Instead, Optimal relies entirely on the affidavit of Eric Ehrle, its Human Resources Coordinator. Mr. Ehlre states only that in 2015, he “attended a webinar” put on by various agencies, including the Colorado Department of Labor and Employment, that “provided information about the application of the [FLSA] to Colorado Home Care and Hospice Agencies.” Optimal's reliance on Mr. Ehrle's attendance at the webinar is problematic for several reasons. First, the webinar occurred in July 2015, more than a year and a half after Mr. Deasy began working for Optimal; thus, the advice Mr. Ehrle received at the webinar cannot possibly have constituted an objectively-reasonable basis for Optimal to fail to pay overtime to Mr. Deasy prior to July 2015.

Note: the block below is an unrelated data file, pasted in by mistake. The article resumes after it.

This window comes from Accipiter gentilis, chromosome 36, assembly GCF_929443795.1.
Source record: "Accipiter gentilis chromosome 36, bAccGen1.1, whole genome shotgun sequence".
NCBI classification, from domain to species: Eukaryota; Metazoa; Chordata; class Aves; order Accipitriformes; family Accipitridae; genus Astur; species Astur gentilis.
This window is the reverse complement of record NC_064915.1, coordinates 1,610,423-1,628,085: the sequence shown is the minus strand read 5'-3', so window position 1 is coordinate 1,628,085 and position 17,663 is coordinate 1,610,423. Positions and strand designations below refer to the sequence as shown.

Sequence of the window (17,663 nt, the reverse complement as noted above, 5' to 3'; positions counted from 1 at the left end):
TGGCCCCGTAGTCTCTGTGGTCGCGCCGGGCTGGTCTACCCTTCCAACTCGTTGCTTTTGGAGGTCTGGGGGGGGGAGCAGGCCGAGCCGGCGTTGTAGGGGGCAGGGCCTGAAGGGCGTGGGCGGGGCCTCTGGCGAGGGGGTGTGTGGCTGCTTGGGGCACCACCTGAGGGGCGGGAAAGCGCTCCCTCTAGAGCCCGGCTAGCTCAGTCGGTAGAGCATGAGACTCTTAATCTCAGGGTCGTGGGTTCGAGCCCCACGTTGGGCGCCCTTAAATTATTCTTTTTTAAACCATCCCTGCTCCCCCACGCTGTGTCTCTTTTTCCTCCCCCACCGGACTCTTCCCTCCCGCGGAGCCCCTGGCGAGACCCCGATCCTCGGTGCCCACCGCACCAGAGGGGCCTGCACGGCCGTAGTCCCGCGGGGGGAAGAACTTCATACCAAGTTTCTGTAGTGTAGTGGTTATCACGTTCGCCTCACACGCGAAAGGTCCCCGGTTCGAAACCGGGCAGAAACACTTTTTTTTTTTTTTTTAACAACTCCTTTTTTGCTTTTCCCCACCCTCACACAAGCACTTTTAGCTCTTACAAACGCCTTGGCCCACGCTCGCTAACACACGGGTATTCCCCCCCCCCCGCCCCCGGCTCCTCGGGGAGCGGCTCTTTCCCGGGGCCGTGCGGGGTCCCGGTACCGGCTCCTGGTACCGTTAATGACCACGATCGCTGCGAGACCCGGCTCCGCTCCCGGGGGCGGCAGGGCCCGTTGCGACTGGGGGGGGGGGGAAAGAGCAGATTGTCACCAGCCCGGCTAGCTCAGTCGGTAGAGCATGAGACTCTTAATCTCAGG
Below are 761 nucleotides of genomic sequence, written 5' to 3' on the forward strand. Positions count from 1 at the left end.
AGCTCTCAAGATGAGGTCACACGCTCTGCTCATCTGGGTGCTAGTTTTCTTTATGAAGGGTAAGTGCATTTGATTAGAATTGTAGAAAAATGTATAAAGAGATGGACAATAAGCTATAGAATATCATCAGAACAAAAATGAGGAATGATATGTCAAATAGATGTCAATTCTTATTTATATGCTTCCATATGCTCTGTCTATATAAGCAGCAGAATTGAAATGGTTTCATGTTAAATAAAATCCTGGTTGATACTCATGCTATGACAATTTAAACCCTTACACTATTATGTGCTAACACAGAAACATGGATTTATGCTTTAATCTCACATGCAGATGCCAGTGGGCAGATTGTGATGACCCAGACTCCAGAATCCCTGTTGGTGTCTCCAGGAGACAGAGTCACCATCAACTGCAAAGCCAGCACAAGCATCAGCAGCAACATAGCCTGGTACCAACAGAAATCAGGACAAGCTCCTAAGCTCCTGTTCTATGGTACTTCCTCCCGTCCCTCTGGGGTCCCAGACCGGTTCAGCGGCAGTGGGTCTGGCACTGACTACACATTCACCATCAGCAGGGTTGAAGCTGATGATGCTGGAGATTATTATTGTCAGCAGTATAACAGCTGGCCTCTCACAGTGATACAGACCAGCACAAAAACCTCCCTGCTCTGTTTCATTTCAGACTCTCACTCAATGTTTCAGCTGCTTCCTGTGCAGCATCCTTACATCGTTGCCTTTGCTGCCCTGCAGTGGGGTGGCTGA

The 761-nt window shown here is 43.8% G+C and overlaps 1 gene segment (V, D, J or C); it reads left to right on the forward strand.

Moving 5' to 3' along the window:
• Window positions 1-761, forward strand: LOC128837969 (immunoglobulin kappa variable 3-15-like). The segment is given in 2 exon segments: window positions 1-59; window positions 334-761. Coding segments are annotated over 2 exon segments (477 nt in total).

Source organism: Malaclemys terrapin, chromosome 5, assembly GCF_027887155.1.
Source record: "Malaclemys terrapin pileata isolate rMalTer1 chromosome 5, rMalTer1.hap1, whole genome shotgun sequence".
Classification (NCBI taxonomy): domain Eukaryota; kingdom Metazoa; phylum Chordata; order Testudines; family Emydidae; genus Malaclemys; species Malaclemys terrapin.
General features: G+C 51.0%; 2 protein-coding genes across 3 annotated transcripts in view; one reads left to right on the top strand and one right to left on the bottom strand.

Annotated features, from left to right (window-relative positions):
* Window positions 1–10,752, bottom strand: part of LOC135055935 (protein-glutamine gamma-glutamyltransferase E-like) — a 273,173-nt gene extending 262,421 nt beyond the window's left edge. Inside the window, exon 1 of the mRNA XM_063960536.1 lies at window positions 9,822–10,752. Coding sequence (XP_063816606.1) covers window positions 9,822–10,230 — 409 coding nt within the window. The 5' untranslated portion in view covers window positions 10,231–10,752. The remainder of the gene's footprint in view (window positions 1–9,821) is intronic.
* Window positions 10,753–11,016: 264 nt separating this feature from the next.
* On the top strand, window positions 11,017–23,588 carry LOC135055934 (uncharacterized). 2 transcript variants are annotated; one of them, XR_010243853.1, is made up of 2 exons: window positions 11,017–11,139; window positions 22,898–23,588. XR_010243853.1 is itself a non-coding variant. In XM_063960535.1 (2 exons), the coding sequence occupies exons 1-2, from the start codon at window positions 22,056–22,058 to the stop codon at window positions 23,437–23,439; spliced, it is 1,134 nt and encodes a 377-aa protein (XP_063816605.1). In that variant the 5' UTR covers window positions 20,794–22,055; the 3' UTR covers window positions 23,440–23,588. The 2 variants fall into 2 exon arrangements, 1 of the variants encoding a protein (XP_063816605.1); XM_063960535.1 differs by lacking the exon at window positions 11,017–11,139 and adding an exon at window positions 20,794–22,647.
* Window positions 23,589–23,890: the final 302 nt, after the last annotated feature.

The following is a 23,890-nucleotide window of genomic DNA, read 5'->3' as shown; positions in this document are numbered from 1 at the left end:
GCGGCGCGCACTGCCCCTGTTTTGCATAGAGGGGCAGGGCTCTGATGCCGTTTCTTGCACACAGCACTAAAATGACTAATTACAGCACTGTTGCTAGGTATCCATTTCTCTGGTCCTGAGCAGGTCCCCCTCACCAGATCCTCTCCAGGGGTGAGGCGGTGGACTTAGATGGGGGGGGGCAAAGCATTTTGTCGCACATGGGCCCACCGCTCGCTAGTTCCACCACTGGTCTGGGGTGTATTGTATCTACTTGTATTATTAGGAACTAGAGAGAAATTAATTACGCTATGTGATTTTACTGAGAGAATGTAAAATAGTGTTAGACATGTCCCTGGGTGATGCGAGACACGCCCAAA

Second, the webinar - or, at least, the explanatory slides that are the only evidence in the record of its contents - was primarily focused on informing health care employers of “new federal regulations” whose “main purpose” was to “bring home care workers under protection of FLSA”; in other words, the thrust of the webinar was to inform health care employers that the Department of Labor was tightening, not loosening, its rules regarding overtime exemptions. Optimal points to a single slide that explains that “medically related services” (c.f. “companionship” services that were the primary subject of the webinar) were “unchanged” by the new rulemaking, and that “nurses are still exempt from the FLSA's wage requirements where their time is spent in the performance of the duties of a nurse and are paid on a salary or a ‘fee basis' as defined by regulations 29 C.F.R.Part 541.” (Emphasis added.) Optimal's alleged reliance on just the un-emphasized portion of the slide - “Nurses are still exempt” - is unreasonable given that a simple review of the remainder of the quoted text and review of the cited regulations would have revealed that the slide was only partially-correct. 29 C.F.R. § 541.301(e)(2) unambiguously explains that “registered nurses . . . generally meet the duties requirements for the learned professional exemption, ” but that “licensed practical nurses, ” such as Mr. Deasy, “generally do not qualify as exempt.” (Emphasis added.) Thus, the Court cannot say that Mr. Ehrle's reliance on an ambiguous statement about “nurses” on the slide was objectively reasonable, particularly where there is no evidence that Mr. Ehrle even consulted the source material cited in the slide.